Ava DuVernay And The Power Of Story Telling Through Films
By now, everyone has seen or at least attempted to watch Ava DuVernay’s mini-series “When They See Us,” a series based off the The Central Park 5 case. We’ve seen many famous court cases come to life on film but none that have invoked this much emotion and reaction. Growing up, everyone was familiar with this case. It was always told as a story of 5, evil black men who were accused and convicted for raping and nearly beating a woman to death in Central Park, New York. Years later, they would be exonerated after DNA proved they weren’t responsible for the assault but that didn’t take away the false accusations and the years they wasted in prison. We know the story told from the media and what we saw in the news, but we’ve never heard it told from the perspective of these 5 men. Thanks to Ava, these men were given back their voice and their truth.
As I write this, I’ve only seen parts one and two of the series. It came out right before I had to head to Texas for a work trip and the first episode was all I could handle at the time. I was simply SHOOK. The imagery, the way Ava was able to setup our introduction to these characters and their families. It was becoming too real too fast and I had to stop. It seems that I wasn’t alone in my feelings. People all over social media were sharing the exact same feeling. Ava eventually spoke out and stated that she separated this film into 4 parts so people could take time digesting and watching at their own pace. She knew how this film was going to make feel us so I’m thankful for the consideration. I think if she would have attempted to put everything into a an hour long movie, we wouldn’t be able to get the full gist of the story.
I’m not surprised that one of Ava’s films was able to pull this much emotion out of me. If you’re familiar with Ava’s previous work like Queen Sugar, 13th, and Selma, then you know how she has the ability to connect an audience with her work. You feel all the emotions as if you are standing right there in the scene with one of the actors. Each and every time, I’m left in a puddle of my emotions and thoughts. Her attention to detail, the creation of bold characters, and setting the perfect scene are parts of what makes Ava’s work great. She wants to make sure you walk away feeling something and this latest project is no different.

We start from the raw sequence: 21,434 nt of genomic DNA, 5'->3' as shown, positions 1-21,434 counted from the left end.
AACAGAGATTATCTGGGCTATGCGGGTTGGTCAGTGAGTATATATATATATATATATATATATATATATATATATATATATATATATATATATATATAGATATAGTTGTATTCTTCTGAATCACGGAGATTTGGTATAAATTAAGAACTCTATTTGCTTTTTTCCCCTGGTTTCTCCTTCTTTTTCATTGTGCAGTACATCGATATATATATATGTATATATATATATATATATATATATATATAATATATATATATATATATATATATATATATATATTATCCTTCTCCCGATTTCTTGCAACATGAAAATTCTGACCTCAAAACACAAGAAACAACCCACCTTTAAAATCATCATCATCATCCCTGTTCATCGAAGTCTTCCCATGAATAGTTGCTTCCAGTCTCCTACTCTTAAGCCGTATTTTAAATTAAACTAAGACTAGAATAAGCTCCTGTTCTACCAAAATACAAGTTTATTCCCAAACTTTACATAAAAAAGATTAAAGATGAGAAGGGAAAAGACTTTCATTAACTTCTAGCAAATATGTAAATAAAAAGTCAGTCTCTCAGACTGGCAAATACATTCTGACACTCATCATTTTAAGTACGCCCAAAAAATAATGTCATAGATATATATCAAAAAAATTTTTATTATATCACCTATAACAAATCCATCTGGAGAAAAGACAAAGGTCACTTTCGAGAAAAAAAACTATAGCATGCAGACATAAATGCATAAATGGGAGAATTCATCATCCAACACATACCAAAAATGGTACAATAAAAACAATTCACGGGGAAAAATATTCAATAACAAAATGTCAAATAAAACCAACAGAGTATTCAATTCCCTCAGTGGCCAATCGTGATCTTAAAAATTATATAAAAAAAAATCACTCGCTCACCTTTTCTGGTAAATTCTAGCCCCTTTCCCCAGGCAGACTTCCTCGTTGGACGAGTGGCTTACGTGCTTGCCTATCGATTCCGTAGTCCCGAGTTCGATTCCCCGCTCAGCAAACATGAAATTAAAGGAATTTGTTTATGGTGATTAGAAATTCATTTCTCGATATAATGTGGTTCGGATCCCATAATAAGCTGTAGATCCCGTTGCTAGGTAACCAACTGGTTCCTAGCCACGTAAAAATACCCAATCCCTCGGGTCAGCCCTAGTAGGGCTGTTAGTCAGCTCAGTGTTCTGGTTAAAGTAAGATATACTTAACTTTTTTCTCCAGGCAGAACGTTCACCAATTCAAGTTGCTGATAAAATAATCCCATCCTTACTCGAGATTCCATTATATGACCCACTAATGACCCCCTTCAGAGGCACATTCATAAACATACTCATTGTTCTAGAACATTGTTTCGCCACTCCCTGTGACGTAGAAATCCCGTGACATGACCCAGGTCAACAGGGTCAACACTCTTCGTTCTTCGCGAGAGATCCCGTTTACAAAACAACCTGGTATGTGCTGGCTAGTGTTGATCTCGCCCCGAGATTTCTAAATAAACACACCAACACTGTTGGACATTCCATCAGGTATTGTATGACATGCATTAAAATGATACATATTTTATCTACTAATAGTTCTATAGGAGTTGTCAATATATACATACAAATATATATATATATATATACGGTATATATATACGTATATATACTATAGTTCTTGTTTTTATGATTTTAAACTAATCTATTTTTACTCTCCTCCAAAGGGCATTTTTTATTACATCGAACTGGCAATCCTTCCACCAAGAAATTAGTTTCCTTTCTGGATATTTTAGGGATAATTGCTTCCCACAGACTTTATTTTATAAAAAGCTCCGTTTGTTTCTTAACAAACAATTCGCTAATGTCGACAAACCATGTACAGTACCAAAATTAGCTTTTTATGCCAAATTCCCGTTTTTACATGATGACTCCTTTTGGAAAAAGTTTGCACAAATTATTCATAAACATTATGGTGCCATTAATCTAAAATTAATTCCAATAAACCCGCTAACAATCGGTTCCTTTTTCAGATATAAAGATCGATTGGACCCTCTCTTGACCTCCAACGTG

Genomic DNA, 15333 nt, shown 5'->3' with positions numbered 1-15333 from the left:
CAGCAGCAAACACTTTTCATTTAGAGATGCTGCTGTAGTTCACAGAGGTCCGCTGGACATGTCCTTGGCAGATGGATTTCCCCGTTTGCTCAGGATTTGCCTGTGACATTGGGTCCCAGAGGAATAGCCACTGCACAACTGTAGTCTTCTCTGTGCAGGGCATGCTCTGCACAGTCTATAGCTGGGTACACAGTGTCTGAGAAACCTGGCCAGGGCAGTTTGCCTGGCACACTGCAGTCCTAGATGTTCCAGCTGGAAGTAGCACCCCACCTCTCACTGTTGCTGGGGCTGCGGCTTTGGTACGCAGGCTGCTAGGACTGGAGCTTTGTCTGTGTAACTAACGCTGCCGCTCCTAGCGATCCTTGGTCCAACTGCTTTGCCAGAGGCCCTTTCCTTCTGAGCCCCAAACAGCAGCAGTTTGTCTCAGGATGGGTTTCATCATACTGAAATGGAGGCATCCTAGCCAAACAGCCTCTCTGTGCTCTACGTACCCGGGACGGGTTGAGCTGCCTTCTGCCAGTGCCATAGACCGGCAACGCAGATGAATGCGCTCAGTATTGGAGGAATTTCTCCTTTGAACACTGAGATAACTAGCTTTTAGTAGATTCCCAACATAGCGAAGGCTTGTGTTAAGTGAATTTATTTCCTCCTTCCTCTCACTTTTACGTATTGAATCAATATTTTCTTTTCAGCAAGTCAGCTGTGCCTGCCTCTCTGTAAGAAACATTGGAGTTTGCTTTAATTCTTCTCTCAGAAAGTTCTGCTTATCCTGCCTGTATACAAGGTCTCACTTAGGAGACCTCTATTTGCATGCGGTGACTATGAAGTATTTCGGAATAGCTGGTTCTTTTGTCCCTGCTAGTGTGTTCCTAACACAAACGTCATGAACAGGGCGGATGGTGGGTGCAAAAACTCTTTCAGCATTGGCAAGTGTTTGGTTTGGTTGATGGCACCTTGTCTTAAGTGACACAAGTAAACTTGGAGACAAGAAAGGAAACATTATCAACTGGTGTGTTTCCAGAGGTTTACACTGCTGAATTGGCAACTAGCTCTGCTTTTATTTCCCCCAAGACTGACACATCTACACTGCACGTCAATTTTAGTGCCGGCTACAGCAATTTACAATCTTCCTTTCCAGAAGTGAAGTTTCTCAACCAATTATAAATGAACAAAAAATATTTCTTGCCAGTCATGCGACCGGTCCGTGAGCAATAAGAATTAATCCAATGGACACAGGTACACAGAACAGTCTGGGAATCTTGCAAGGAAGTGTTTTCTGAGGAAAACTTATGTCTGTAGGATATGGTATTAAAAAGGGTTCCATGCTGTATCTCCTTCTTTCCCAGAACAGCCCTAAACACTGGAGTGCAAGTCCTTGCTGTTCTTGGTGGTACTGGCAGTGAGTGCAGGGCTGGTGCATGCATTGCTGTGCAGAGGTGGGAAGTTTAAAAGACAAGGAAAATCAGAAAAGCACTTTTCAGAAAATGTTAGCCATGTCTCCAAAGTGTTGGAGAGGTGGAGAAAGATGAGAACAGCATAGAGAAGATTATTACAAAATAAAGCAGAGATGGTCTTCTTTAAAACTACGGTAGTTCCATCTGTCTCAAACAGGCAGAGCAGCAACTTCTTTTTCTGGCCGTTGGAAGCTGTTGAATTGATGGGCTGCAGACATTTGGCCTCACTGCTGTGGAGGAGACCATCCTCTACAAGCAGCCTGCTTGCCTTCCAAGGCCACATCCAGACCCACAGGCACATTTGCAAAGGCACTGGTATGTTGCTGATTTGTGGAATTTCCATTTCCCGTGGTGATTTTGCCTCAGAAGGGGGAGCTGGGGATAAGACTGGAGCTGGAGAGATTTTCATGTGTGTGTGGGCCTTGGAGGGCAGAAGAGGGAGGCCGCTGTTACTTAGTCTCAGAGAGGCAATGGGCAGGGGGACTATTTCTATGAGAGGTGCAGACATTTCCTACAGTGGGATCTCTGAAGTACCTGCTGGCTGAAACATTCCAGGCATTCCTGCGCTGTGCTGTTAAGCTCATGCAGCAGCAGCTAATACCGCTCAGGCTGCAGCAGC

This film has also brought new details about this case to the light. We are now familiar with that trash procecutor who was determined to put 5 innocent men in jail. Trust and believe, Linda is now answering for her role in this case. She was dropped from her publishing company, she has resigned from several positions, and Glamour magazine rescinded her 1993 “Woman Of The Year” award. I’m sure these organizations and companies knew who she was before hand and are only doing this now because fear of bad publicity, but I don’t care. I hope she and everyone who is associated with putting these young men in jail answer for their role. I know Karma is a woman because she takes her time and strikes when it hurts the most.
I hope Ava and the rest of the cast sweep this award season. I hope Jharrel Jerome who portrays Korey Wise in this series is given all of his due. I can only imagine the mental state one had to be in portray these characters and thankfully, Ava had a grief counselor on set to assist when things got hard. Ava deserves, the cast deserves and these 5 young men deserve to have their dignity restored in whatever form that is.